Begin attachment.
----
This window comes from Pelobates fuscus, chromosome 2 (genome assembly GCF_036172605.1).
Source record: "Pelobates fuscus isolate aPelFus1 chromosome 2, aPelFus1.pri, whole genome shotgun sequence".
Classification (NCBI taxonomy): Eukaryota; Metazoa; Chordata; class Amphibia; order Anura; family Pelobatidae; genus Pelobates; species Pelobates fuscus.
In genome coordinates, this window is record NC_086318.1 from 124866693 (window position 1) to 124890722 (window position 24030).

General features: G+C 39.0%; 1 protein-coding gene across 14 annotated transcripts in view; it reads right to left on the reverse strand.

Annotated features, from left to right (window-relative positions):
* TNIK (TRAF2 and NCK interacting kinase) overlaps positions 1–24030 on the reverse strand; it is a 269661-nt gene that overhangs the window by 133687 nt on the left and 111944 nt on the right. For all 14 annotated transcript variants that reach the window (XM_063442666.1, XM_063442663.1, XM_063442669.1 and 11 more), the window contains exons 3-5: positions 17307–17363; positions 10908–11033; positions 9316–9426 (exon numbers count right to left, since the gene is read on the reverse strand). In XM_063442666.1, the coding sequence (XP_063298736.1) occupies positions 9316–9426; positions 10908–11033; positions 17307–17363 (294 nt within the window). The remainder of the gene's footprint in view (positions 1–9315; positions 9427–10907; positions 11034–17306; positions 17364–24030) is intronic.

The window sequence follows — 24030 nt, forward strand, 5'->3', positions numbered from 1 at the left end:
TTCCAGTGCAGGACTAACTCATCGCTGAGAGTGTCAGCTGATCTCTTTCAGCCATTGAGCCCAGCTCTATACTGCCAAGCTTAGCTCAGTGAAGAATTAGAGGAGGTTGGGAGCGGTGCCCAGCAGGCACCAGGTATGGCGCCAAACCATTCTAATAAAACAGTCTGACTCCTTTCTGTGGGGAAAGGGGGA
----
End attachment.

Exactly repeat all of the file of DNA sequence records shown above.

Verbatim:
This window comes from Pelobates fuscus, chromosome 2 (genome assembly GCF_036172605.1).
Source record: "Pelobates fuscus isolate aPelFus1 chromosome 2, aPelFus1.pri, whole genome shotgun sequence".
Classification (NCBI taxonomy): Eukaryota; Metazoa; Chordata; class Amphibia; order Anura; family Pelobatidae; genus Pelobates; species Pelobates fuscus.
In genome coordinates, this window is record NC_086318.1 from 124866693 (window position 1) to 124890722 (window position 24030).

General features: G+C 39.0%; 1 protein-coding gene across 14 annotated transcripts in view; it reads right to left on the reverse strand.

Annotated features, from left to right (window-relative positions):
* TNIK (TRAF2 and NCK interacting kinase) overlaps positions 1–24030 on the reverse strand; it is a 269661-nt gene that overhangs the window by 133687 nt on the left and 111944 nt on the right. For all 14 annotated transcript variants that reach the window (XM_063442666.1, XM_063442663.1, XM_063442669.1 and 11 more), the window contains exons 3-5: positions 17307–17363; positions 10908–11033; positions 9316–9426 (exon numbers count right to left, since the gene is read on the reverse strand). In XM_063442666.1, the coding sequence (XP_063298736.1) occupies positions 9316–9426; positions 10908–11033; positions 17307–17363 (294 nt within the window). The remainder of the gene's footprint in view (positions 1–9315; positions 9427–10907; positions 11034–17306; positions 17364–24030) is intronic.

The window sequence follows — 24030 nt, forward strand, 5'->3', positions numbered from 1 at the left end:
TTCCAGTGCAGGACTAACTCATCGCTGAGAGTGTCAGCTGATCTCTTTCAGCCATTGAGCCCAGCTCTATACTGCCAAGCTTAGCTCAGTGAAGAATTAGAGGAGGTTGGGAGCGGTGCCCAGCAGGCACCAGGTATGGCGCCAAACCATTCTAATAAAACAGTCTGACTCCTTTCTGTGGGGAAAGGGGGA